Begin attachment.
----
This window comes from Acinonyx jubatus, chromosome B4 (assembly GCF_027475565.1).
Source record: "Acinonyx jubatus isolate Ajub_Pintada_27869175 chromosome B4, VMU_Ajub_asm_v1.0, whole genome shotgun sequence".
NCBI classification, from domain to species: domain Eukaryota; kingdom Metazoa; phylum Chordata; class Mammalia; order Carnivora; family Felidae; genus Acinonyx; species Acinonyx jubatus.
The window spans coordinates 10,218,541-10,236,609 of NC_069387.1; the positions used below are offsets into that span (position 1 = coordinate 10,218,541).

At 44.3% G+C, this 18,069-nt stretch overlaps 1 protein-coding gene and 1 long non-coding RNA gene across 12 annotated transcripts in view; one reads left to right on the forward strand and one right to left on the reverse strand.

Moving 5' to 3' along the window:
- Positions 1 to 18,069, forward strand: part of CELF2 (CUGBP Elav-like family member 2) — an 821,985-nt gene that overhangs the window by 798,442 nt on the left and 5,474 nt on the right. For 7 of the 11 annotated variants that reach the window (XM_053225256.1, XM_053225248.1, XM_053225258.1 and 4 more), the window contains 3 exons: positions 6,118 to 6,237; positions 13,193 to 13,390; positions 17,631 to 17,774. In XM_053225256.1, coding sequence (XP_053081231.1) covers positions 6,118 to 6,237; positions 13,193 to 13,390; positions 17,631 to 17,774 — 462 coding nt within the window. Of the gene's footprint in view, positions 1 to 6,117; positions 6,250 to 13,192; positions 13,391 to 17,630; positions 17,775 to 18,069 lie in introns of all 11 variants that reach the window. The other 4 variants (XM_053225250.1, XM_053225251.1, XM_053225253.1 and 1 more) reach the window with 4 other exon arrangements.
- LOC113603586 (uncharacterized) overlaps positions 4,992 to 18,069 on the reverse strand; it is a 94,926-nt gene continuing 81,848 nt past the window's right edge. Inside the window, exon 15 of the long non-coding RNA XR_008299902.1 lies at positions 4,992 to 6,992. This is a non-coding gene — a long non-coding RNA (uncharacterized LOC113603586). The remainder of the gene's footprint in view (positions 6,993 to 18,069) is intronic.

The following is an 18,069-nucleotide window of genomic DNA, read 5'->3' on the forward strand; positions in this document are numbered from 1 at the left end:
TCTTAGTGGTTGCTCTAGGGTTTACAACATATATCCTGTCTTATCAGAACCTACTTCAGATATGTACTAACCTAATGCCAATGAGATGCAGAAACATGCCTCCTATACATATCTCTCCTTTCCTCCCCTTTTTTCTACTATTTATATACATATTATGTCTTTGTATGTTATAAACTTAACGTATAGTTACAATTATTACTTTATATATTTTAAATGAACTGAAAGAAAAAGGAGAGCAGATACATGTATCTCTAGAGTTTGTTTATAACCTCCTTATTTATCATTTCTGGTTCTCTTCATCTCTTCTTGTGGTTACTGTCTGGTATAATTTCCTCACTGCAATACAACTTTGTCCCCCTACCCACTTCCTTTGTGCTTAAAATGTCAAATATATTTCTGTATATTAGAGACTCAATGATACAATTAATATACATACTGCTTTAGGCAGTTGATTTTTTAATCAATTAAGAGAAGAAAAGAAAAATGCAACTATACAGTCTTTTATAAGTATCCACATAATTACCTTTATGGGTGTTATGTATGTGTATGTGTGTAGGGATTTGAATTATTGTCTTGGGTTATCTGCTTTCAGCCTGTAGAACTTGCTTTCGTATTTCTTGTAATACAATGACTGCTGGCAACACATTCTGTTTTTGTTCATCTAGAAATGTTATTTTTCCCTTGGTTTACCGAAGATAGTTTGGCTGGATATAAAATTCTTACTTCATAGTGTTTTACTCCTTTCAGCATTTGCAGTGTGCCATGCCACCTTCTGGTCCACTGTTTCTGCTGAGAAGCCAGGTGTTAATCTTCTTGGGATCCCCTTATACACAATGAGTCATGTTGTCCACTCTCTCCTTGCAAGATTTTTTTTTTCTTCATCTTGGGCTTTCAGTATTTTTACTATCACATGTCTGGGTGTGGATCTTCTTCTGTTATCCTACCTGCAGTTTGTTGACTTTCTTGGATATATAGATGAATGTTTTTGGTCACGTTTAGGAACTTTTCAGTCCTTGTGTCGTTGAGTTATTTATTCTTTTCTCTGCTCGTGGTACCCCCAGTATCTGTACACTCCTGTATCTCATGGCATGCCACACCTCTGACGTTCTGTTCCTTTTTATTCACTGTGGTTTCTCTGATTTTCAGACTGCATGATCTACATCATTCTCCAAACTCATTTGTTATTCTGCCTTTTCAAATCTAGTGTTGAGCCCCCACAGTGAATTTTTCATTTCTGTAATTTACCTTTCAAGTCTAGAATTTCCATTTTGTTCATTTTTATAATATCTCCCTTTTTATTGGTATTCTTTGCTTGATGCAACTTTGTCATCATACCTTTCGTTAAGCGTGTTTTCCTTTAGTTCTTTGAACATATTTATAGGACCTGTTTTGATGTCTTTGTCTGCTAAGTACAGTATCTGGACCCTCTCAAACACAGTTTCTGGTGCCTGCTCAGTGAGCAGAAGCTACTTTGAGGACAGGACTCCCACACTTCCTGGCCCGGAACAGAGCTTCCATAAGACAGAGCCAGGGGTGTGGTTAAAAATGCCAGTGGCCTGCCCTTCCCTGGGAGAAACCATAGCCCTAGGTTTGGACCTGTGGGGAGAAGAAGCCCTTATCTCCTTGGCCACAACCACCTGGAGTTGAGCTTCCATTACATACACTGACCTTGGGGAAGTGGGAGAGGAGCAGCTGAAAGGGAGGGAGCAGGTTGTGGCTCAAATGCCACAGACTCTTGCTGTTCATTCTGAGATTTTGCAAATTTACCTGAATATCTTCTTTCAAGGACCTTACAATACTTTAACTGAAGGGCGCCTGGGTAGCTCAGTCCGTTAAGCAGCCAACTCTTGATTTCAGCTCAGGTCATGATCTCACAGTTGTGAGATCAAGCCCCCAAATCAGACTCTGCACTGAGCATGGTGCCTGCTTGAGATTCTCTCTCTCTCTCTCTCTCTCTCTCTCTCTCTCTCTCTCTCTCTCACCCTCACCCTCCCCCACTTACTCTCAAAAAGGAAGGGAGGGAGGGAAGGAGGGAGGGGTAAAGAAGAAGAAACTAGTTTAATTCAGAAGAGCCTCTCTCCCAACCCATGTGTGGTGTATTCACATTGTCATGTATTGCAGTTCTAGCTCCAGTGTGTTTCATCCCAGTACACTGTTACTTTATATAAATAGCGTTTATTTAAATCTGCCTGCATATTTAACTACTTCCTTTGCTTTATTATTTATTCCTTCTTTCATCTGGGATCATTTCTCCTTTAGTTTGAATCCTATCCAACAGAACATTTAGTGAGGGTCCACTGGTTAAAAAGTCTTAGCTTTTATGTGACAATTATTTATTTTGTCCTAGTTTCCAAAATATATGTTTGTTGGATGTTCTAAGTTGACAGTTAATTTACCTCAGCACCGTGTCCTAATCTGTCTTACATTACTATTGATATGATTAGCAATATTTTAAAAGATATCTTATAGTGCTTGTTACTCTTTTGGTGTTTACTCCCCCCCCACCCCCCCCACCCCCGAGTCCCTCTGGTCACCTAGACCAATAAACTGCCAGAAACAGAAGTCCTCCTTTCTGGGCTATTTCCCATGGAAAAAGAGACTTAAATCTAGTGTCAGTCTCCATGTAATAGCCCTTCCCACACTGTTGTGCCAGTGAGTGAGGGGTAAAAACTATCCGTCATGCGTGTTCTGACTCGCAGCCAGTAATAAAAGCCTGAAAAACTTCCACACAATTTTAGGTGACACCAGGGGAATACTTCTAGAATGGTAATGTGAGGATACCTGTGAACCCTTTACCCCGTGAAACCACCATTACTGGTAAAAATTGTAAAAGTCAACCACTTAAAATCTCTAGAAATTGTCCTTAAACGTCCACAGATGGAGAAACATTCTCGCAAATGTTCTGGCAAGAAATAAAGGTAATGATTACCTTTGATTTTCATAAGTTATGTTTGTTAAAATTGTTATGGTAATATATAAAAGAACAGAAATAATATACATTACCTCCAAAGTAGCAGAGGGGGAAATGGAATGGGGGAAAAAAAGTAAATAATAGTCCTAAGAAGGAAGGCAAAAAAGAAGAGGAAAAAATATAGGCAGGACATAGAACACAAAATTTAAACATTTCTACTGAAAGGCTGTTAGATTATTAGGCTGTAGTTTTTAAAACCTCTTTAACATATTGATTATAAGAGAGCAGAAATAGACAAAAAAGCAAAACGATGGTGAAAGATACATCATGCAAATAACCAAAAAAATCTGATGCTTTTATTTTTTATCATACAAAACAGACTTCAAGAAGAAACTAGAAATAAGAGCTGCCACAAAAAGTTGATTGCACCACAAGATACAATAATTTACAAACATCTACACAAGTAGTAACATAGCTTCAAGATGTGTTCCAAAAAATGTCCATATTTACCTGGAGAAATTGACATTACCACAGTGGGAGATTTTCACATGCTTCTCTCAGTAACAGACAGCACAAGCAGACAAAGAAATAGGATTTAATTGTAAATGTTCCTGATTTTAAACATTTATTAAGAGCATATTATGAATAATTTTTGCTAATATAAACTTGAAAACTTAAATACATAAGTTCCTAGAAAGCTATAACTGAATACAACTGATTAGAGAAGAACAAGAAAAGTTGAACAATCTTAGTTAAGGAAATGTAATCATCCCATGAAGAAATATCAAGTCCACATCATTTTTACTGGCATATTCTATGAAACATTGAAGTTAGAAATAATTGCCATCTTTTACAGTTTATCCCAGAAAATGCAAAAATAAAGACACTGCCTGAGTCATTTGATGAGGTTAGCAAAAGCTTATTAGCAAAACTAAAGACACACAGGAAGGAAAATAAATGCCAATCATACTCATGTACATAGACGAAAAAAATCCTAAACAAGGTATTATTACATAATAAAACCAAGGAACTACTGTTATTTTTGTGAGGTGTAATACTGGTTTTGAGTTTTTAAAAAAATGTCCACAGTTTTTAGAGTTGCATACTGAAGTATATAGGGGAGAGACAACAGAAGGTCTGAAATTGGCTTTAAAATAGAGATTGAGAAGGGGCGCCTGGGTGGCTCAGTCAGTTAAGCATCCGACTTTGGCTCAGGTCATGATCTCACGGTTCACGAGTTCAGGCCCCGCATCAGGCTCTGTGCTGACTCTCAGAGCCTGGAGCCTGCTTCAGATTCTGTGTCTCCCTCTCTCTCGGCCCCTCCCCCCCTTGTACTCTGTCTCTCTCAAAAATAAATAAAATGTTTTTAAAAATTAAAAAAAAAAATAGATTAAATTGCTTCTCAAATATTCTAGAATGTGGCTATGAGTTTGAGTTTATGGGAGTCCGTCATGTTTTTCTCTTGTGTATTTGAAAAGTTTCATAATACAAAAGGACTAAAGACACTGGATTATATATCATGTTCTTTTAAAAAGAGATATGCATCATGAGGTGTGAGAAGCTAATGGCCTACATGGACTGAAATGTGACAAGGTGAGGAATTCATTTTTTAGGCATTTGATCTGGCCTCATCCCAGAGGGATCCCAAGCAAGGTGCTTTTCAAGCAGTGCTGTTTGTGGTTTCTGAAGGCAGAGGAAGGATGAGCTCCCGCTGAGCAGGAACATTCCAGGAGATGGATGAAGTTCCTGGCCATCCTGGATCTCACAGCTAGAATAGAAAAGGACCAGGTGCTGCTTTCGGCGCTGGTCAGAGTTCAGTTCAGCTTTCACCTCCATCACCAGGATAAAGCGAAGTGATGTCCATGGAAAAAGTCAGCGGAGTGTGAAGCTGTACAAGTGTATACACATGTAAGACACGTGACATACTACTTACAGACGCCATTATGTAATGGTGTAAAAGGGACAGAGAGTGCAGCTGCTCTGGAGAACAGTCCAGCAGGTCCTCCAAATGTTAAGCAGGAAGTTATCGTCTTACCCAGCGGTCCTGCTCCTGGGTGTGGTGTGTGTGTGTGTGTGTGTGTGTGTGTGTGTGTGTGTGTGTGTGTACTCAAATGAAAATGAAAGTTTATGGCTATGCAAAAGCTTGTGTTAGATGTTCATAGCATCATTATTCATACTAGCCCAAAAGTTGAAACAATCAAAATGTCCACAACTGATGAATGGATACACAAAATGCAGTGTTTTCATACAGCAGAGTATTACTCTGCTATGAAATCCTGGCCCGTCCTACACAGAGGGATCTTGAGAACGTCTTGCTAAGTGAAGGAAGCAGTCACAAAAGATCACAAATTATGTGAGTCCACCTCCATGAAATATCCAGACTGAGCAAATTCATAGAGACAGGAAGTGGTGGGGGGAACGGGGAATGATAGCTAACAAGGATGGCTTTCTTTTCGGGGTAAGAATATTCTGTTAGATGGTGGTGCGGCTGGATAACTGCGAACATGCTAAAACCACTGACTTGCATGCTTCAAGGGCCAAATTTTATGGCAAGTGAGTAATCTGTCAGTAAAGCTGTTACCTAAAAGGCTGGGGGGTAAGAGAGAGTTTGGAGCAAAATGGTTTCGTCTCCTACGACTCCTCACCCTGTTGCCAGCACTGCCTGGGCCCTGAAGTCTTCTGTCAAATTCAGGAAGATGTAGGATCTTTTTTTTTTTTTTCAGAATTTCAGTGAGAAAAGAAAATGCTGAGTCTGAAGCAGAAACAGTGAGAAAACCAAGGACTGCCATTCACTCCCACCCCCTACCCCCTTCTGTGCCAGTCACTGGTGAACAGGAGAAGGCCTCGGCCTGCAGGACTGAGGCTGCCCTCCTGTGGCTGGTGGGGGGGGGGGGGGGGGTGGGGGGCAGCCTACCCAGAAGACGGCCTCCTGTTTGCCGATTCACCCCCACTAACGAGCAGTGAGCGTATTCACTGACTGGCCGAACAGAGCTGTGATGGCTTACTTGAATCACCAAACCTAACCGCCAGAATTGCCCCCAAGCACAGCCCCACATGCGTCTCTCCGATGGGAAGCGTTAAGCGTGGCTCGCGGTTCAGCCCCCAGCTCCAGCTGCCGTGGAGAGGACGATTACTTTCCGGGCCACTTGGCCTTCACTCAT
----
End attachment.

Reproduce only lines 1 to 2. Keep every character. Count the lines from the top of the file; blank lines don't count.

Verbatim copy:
This window comes from Acinonyx jubatus, chromosome B4 (assembly GCF_027475565.1).
Source record: "Acinonyx jubatus isolate Ajub_Pintada_27869175 chromosome B4, VMU_Ajub_asm_v1.0, whole genome shotgun sequence".